Christi Williams, 2005 alumna and assistant professor in the School of Physical Therapy and Jennifer LaRocca, 2003 alumna and close friend and classmate of Sara’s, serve on the Sara Walker Foundation Board with a focus of sharing Sara’s story and keeping Sara’s spirit alive in the hearts of Belmont DPT alumni and current students. Williams shares Sara’s story with all incoming Belmont DPT students.
Williams said, “When I share Sara’s story and the mission of the Sara Walker Foundation, the students quickly begin to understand that there is something uniquely special about our ‘Belmont PT family,’ and they are excited to be a part of Sara’s story by helping with this event and spreading her message to others.”
Kids For Kids Fun Run
Sara’s sister and fellow Belmont DPT alumna (2006) Dinah Hall, with the help of Williams, LaRocca and 3rd year student leaders Susan Keim and Erin St. Pierre, successfully organized the 2nd annual Kids for Kids Fun Run which included fun activities and obstacles designed by the Belmont DPT students. The kids were divided into three age groups – a “Team Green”, “Team Yellow” and “Team Red” – and given matching wristband. Each team was led by a group of three DPT students who designed a series of warm-up activities, led the kids through the course and provided cool-down activities and games afterwards.
Belmont PT faculty member Suzanne Greenwalt said, “The Belmont students were so interactive, silly and engaging with the young children at the race. What great role models! My children were so won over by them that all they can talk about is how they want to be just like them when they grow up.” Keim said, “What a special experience it was to run along with the kids. There was so much positive energy that flowed from the race all the way into the worship service. “
This year, the Sara Walker Run included nearly 700 participants, and the event raised $70,000 of which 100% will go toward missions supported by the Sara Walker Foundation.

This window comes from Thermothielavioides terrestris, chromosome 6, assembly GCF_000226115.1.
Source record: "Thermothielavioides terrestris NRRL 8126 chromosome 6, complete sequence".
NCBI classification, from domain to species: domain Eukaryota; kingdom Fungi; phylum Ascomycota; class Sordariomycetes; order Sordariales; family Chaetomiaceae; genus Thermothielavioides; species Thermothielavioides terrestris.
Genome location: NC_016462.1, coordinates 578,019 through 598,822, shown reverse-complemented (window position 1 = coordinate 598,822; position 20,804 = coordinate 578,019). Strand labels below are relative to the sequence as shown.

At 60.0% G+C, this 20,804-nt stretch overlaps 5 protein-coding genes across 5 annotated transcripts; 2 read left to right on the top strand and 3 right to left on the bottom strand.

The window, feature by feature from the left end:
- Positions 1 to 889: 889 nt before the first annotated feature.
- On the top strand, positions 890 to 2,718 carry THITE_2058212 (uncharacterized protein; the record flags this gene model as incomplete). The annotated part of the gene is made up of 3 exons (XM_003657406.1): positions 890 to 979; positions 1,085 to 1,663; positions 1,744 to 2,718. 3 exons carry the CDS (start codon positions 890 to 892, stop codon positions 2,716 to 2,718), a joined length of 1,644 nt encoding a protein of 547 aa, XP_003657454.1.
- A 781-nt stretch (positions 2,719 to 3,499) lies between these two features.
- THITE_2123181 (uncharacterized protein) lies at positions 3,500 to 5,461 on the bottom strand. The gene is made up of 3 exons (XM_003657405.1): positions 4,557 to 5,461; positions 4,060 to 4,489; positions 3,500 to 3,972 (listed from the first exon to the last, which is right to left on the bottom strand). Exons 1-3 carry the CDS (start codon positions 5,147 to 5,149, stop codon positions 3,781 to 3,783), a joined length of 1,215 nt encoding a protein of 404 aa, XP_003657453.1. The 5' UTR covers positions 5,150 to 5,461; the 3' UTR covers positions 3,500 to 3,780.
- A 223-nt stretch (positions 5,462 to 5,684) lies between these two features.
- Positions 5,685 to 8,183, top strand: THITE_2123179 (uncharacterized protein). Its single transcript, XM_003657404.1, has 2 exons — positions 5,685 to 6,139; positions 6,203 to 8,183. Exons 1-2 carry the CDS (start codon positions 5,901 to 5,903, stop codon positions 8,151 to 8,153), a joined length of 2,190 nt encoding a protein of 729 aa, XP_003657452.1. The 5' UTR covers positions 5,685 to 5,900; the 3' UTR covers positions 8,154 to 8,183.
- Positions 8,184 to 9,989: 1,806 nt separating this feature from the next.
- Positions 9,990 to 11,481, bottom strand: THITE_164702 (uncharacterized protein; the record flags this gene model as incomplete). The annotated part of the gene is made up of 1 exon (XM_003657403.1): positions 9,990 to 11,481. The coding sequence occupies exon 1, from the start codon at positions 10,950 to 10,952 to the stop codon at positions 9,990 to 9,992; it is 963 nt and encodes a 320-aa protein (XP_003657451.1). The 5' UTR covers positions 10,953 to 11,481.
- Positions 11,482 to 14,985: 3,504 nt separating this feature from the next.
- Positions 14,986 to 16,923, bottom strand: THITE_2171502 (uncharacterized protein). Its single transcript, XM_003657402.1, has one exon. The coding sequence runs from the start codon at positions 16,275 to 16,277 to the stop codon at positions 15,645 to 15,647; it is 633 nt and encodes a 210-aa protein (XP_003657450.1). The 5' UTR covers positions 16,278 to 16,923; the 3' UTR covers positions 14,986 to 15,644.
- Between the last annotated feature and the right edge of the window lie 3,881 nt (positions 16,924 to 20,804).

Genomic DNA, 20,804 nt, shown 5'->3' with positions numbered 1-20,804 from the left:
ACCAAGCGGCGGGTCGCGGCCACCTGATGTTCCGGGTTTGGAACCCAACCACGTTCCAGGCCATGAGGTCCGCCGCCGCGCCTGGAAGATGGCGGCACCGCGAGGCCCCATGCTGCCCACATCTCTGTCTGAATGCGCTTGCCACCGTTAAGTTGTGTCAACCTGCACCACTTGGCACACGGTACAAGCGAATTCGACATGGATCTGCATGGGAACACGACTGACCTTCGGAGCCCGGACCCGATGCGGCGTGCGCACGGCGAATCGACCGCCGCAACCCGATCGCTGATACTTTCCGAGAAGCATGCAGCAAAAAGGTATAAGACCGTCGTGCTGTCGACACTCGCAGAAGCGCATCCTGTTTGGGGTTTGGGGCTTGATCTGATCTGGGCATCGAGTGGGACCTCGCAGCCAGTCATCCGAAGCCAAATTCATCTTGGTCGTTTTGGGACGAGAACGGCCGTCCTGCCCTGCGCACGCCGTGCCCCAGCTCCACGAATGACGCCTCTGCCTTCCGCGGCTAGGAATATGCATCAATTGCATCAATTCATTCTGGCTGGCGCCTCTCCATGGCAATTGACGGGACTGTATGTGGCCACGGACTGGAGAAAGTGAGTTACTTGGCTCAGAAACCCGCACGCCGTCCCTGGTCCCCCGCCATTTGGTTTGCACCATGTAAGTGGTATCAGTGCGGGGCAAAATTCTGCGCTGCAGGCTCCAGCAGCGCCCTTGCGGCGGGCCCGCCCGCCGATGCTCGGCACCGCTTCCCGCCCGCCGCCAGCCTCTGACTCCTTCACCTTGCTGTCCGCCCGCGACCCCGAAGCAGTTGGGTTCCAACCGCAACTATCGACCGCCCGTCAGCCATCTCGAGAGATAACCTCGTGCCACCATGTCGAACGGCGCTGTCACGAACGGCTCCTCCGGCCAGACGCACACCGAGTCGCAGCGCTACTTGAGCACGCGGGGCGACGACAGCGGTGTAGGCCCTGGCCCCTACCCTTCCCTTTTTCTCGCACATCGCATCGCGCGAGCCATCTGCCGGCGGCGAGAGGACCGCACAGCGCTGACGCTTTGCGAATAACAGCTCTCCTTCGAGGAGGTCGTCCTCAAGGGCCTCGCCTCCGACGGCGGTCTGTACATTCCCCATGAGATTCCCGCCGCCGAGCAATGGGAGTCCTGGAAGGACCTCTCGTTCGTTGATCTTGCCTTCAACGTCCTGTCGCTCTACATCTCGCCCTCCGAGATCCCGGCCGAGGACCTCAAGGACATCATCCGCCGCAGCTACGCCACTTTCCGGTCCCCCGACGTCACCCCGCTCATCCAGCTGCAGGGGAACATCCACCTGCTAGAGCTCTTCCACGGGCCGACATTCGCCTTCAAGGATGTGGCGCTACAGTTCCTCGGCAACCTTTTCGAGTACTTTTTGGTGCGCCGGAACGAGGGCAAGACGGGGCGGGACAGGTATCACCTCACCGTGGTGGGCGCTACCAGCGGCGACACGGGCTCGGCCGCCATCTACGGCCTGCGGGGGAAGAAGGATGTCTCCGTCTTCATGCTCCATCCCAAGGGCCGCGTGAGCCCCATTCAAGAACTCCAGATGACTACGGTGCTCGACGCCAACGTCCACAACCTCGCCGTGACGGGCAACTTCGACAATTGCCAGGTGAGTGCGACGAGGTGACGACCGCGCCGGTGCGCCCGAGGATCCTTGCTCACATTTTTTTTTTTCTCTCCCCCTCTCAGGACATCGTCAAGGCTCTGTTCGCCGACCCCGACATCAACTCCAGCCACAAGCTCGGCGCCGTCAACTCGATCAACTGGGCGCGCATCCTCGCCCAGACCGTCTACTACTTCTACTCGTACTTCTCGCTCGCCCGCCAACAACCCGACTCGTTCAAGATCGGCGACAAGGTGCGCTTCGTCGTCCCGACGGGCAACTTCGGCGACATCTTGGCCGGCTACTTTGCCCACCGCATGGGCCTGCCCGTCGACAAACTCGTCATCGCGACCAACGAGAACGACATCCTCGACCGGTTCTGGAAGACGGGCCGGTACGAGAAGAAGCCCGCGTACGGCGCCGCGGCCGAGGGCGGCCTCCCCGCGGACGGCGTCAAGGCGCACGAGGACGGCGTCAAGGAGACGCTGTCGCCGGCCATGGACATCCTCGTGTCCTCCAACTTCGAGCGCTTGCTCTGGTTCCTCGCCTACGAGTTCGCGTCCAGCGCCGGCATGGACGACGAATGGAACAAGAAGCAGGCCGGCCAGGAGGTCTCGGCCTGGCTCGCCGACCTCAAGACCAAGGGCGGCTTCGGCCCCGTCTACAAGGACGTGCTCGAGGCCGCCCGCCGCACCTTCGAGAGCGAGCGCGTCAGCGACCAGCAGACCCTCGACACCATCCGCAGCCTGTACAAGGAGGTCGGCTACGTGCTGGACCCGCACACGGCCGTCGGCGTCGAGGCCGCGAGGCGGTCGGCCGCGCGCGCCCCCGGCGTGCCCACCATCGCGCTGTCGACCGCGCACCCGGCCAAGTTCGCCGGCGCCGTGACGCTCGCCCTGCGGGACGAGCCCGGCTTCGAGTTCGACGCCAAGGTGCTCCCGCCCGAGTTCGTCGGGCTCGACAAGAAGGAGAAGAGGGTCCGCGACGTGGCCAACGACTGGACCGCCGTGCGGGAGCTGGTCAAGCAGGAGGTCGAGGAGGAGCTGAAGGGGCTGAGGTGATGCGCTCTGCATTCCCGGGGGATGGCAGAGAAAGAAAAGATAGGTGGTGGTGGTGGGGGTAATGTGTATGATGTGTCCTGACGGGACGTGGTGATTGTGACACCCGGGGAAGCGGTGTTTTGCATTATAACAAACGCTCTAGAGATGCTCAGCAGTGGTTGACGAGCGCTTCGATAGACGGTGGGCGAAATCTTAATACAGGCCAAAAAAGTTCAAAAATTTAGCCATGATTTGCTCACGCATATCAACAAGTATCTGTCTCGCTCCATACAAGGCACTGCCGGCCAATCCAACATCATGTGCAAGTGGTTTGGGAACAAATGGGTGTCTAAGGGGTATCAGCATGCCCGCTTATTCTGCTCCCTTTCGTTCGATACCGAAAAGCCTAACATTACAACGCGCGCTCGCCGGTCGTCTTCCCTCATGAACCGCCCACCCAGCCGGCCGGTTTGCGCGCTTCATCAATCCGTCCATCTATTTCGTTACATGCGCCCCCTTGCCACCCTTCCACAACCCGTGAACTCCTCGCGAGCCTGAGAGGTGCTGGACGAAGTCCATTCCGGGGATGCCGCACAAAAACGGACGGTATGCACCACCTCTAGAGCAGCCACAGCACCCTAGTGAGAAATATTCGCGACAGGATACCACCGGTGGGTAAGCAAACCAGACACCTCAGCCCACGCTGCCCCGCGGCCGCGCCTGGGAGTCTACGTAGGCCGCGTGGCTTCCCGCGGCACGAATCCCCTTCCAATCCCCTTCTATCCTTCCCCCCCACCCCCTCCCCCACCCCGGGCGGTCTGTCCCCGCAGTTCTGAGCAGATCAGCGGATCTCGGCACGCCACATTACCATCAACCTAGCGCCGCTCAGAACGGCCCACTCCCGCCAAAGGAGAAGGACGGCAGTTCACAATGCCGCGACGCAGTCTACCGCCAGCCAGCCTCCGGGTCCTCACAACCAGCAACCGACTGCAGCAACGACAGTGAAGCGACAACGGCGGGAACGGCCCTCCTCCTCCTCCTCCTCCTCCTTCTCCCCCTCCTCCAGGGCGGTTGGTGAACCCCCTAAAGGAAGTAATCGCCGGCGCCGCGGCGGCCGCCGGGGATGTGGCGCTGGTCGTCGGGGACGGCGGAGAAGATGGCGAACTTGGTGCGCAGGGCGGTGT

St. Pierre summarized the day and said, “The Sara Walker Run is a perfect example of how everyone who is a part of Belmont PT becomes your family and how that family continues to support you long after graduation. Years after Sara’s passing, the new students still come together on this day to support the cause of one of our own, and that is a such a beautiful thing. “
New This Year:
An exciting addition to the Sara Walker Run this year was a “Battle of the Boulevard” competition between Belmont and Lipscomb students. Sara attended Lipscomb as an undergraduate student and Belmont as a graduate student, and she loved the annual Battle of the Boulevard event between the two schools. This year when students registered for the race, they indicated “Team Belmont” or “Team Lipscomb.” The trophy was awarded to Team Lipscomb this year. The competition will continue next year, and the trophy will be passed between the schools, going to whomever has the most registered runners.
Also new this year, was the announcement of the new book that shares Sara’s story, “The Light Shines Through – A Story of Hope in the Midst of Suffering.” In this book, Sara’s story offers compelling lessons on how to live in the present and see God’s presence and abundant love in every moment – even those that are painful. The book will be released in January 2018. To preorder your copy and take advantage of the early release date of December 15, click here.
Children’s Worship Service
The children’s worship service, led by Sara Walker’s Father Jody Pigg (known as Papa Pigg) was also a success. Belmont DPT students played an integral role in engaging the children with high-fives, big hug, and reciting Papa Pigg’s phrases with enthusiasm. The children patted each other on the back saying, “I love you, I love you, I love you” coming to the front of the group to give the biggest “high-five” to student Drew Dudek and giving the “biggest hug” to student Susan Keim. Dudek stated, “The children’s worship service was awesome! It was incredible seeing how Papa Pigg had the kids so involved and how he made it clear that God loves them. “
Papa Pigg taught the kids about the importance of “doing what’s right.” This was no ordinary worship service–it was filled with excitement as Papa Pigg used short phrases and asked the children to repeat after him in loud voices. He led the children in repeating the phrase, “When God loves me, I want to do what’s right, go to heaven and help other people.” Belmont students were interspersed throughout the crowd, helping energize the children and keep them engaged in the activities.
He continued and explained that by participating in the Fun Run, the children helped provide medicine to sick children in Africa and that their involvement sent helpers to the children. Most importantly, Papa Pigg made sure that the children understood that by helping, “We will be able to tell those children we love them.” Keim stated, “You could feel how in tune the kids were with Papa Pigg’s worship message, which tied together the purpose of the Kids for Kids Fun Run beautifully.”
To learn more about Sara’s story and the mission of the Sara Walker Foundation, click here.
To view a video of the event, click here.